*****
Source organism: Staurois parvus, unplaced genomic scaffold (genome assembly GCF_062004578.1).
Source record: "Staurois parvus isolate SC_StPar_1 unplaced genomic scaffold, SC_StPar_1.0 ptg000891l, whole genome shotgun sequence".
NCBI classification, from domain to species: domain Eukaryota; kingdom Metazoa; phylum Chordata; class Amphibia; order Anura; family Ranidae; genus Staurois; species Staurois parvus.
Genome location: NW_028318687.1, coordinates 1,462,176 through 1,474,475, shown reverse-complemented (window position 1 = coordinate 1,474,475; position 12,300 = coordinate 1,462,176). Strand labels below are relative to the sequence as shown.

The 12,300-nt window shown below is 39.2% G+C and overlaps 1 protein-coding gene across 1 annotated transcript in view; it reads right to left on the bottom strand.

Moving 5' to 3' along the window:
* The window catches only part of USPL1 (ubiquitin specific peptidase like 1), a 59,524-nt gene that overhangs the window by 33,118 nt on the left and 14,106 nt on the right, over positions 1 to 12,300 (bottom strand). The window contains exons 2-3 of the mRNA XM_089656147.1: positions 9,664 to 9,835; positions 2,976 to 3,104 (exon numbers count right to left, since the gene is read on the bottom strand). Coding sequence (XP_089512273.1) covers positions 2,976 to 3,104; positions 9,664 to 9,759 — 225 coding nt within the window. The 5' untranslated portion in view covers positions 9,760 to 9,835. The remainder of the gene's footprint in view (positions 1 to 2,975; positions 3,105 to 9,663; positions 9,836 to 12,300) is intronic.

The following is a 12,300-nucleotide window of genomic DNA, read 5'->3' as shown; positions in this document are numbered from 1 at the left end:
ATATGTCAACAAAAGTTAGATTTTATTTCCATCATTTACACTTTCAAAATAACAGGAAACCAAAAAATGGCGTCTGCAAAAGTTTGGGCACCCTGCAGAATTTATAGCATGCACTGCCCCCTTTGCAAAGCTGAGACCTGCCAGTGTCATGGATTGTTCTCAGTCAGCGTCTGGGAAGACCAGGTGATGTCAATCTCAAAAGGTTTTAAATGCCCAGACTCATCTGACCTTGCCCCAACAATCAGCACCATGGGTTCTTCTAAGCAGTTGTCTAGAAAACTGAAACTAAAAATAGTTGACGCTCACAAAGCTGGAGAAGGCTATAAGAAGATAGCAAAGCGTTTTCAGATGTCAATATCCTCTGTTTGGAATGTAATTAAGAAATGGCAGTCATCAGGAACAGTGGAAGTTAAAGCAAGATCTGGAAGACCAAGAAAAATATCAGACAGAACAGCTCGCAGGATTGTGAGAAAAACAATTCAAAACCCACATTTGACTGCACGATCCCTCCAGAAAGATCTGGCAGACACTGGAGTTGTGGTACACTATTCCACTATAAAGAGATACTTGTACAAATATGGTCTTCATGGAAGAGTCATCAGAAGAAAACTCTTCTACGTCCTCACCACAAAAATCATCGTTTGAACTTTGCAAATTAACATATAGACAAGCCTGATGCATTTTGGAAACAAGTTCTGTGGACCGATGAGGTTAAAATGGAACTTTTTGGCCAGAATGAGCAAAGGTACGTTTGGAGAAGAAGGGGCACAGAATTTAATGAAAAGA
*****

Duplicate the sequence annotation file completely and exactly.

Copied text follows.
Source organism: Staurois parvus, unplaced genomic scaffold (genome assembly GCF_062004578.1).
Source record: "Staurois parvus isolate SC_StPar_1 unplaced genomic scaffold, SC_StPar_1.0 ptg000891l, whole genome shotgun sequence".
NCBI classification, from domain to species: domain Eukaryota; kingdom Metazoa; phylum Chordata; class Amphibia; order Anura; family Ranidae; genus Staurois; species Staurois parvus.
Genome location: NW_028318687.1, coordinates 1,462,176 through 1,474,475, shown reverse-complemented (window position 1 = coordinate 1,474,475; position 12,300 = coordinate 1,462,176). Strand labels below are relative to the sequence as shown.

The 12,300-nt window shown below is 39.2% G+C and overlaps 1 protein-coding gene across 1 annotated transcript in view; it reads right to left on the bottom strand.

Moving 5' to 3' along the window:
* The window catches only part of USPL1 (ubiquitin specific peptidase like 1), a 59,524-nt gene that overhangs the window by 33,118 nt on the left and 14,106 nt on the right, over positions 1 to 12,300 (bottom strand). The window contains exons 2-3 of the mRNA XM_089656147.1: positions 9,664 to 9,835; positions 2,976 to 3,104 (exon numbers count right to left, since the gene is read on the bottom strand). Coding sequence (XP_089512273.1) covers positions 2,976 to 3,104; positions 9,664 to 9,759 — 225 coding nt within the window. The 5' untranslated portion in view covers positions 9,760 to 9,835. The remainder of the gene's footprint in view (positions 1 to 2,975; positions 3,105 to 9,663; positions 9,836 to 12,300) is intronic.

The following is a 12,300-nucleotide window of genomic DNA, read 5'->3' as shown; positions in this document are numbered from 1 at the left end:
ATATGTCAACAAAAGTTAGATTTTATTTCCATCATTTACACTTTCAAAATAACAGGAAACCAAAAAATGGCGTCTGCAAAAGTTTGGGCACCCTGCAGAATTTATAGCATGCACTGCCCCCTTTGCAAAGCTGAGACCTGCCAGTGTCATGGATTGTTCTCAGTCAGCGTCTGGGAAGACCAGGTGATGTCAATCTCAAAAGGTTTTAAATGCCCAGACTCATCTGACCTTGCCCCAACAATCAGCACCATGGGTTCTTCTAAGCAGTTGTCTAGAAAACTGAAACTAAAAATAGTTGACGCTCACAAAGCTGGAGAAGGCTATAAGAAGATAGCAAAGCGTTTTCAGATGTCAATATCCTCTGTTTGGAATGTAATTAAGAAATGGCAGTCATCAGGAACAGTGGAAGTTAAAGCAAGATCTGGAAGACCAAGAAAAATATCAGACAGAACAGCTCGCAGGATTGTGAGAAAAACAATTCAAAACCCACATTTGACTGCACGATCCCTCCAGAAAGATCTGGCAGACACTGGAGTTGTGGTACACTATTCCACTATAAAGAGATACTTGTACAAATATGGTCTTCATGGAAGAGTCATCAGAAGAAAACTCTTCTACGTCCTCACCACAAAAATCATCGTTTGAACTTTGCAAATTAACATATAGACAAGCCTGATGCATTTTGGAAACAAGTTCTGTGGACCGATGAGGTTAAAATGGAACTTTTTGGCCAGAATGAGCAAAGGTACGTTTGGAGAAGAAGGGGCACAGAATTTAATGAAAAGA